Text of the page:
Fee-based planners agree that transitioning their practice from commission-only to one that also charges fees takes some getting used to. Mental hurdles, establishing new relationships, and billing out existing clients are all barriers that many have overcome, as reported previously (see NU, Sept. 2, 2002).
What tools or support models are carriers providing to these newly crowned fee-based planners to help in their transition and to assist them in running their business?
Probably the most tangible tool with which any carrier supplies its planners is the software that develops the actual financial plan for the client.
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While planners are focused on gathering data from their prospects, these complex software systems organize, evaluate, and make recommendations based both on the current financial position of the clients, as well as what their goals and objectives are.
Most carriers have selected multiple planning systems, which vary based on the profile of both the client and the advisor. According to insiders, training and developing fee-based planners on more than one system can be a difficult task.
Both Prudential Financial Newark, N.J., and New England Financial, Boston, Mass., are currently using multiple financial planning systems for their fee-based planning distribution channels.
“The approach of building the financial plan is different in each one,” says Tom Crawford, president of Prudentials Retail Distribution.
“I think if you break it down, some systems are built strictly for affluent individuals,” Crawford says.
Prudential has a number of different planning systems its field is currently using, but is in the process of narrowing that down to just one. Crawford anticipates the release of a single new Web-based system early next year–one that will meet the needs of all the markets that Prudentials planners serve.
At New England Financial, there are three different systems currently in place, and a fourth–the same one that is being used by Mass Mutual– that will be piloted in the next couple of months.
“Weve got the whole gamut of products [systems],” says Bette Skandalis, vice president of financial planning for New England Financial. “Weve got a system for analytic producers, expressive producers, high-end clients, and middle-market clients.”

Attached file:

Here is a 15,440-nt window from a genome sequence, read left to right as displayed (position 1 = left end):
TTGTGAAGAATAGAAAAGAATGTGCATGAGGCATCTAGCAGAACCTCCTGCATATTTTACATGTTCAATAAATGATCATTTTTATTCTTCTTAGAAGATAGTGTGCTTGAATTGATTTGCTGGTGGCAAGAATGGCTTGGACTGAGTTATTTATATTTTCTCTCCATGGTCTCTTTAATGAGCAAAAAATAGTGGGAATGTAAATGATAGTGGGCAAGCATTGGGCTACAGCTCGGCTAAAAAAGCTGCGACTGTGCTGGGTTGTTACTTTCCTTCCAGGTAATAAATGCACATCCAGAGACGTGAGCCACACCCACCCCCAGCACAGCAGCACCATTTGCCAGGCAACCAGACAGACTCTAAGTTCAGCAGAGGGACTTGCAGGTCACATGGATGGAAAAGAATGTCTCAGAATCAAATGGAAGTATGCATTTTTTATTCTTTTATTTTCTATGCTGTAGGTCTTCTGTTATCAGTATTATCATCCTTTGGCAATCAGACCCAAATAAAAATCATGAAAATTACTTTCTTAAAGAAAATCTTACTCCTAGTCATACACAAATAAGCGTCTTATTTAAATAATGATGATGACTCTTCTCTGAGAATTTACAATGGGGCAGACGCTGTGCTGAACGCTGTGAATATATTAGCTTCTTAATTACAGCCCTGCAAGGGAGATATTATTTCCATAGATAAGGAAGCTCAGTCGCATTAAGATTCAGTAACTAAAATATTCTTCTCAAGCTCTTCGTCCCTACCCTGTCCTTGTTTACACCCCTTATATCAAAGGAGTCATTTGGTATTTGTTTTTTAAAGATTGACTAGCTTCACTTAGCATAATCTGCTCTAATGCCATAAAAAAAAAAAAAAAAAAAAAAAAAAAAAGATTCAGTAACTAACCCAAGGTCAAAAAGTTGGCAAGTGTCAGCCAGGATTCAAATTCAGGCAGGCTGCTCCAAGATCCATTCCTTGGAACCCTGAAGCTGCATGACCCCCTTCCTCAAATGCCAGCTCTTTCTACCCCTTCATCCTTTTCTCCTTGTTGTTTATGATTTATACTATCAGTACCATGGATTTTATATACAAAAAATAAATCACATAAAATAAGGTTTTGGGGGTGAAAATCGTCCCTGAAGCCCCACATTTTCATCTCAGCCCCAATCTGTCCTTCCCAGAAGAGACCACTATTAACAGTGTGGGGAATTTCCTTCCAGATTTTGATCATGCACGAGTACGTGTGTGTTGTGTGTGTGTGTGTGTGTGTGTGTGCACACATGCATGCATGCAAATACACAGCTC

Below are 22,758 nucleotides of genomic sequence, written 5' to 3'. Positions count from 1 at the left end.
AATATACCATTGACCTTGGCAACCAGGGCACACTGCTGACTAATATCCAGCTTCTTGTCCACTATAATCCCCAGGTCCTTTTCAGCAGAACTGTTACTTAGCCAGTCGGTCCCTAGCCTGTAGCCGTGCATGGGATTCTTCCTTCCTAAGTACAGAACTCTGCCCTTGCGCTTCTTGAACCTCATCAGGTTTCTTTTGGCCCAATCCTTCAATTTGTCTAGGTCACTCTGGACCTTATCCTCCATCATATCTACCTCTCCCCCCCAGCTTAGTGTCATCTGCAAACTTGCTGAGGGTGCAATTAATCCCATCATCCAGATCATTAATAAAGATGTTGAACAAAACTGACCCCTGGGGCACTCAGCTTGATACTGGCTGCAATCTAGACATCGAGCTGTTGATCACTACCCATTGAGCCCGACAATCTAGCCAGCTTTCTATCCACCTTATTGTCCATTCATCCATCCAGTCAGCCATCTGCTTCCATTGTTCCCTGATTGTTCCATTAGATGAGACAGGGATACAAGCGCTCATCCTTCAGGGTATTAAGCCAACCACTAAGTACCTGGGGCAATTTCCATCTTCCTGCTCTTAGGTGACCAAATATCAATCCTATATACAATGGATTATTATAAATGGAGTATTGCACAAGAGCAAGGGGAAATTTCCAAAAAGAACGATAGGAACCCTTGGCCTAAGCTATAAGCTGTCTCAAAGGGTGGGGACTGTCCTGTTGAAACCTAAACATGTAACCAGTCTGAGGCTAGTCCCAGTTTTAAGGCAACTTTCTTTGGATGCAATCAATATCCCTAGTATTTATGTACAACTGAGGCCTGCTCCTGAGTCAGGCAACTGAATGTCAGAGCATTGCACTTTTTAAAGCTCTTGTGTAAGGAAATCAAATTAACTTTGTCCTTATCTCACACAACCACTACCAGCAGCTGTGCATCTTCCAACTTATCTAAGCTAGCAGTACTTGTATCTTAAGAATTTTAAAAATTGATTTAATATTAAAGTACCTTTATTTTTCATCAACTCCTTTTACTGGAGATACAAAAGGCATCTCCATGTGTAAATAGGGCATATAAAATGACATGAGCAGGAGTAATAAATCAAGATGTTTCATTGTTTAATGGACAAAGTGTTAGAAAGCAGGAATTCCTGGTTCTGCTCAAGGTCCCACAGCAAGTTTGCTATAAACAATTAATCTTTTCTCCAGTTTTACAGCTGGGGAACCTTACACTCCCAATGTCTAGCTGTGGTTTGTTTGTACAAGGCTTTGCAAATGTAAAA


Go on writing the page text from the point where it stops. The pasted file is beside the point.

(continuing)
In order for any system to be successful, she adds, it is important to meet the needs of the producer as well as provide the client with a comprehensive financial plan. Skandalis explains that one system NEF uses provides both agents and clients with a very detailed plan–for those more analytic individuals–while another system offers a very basic solution “for a producer who doesnt want to get into a lot of detailed scenarios.”
Mass Mutual has recently announced that it is focusing its efforts on one type of Internet-based wealth management system, according to Mike Zebrowski, director individual insurance group, Springfield, Mass. “This system uses the Internet to do account aggregation.”
Zebrowski explains that in addition to building a comprehensive financial plan, the new system will look up account balances for clients, and provide them with one consolidated statement that lists all bank accounts, annuities, investment holdings, and other assets owned–even if they are all with different institutions.
“It allows the producer to build a comprehensive plan using all the updated values,” Zebrowski explains. “It also allows us to consolidate all those figures for the client as well.”
Another benefit of Mass Mutuals system Zebrowski cites is a feature he refers to as a virtual safe deposit box. This electronically stores any document a client wishes. Zebrowski notes that this feature is commonly used for living wills, trust documents, tax returns, and sometimes even photographs of family members.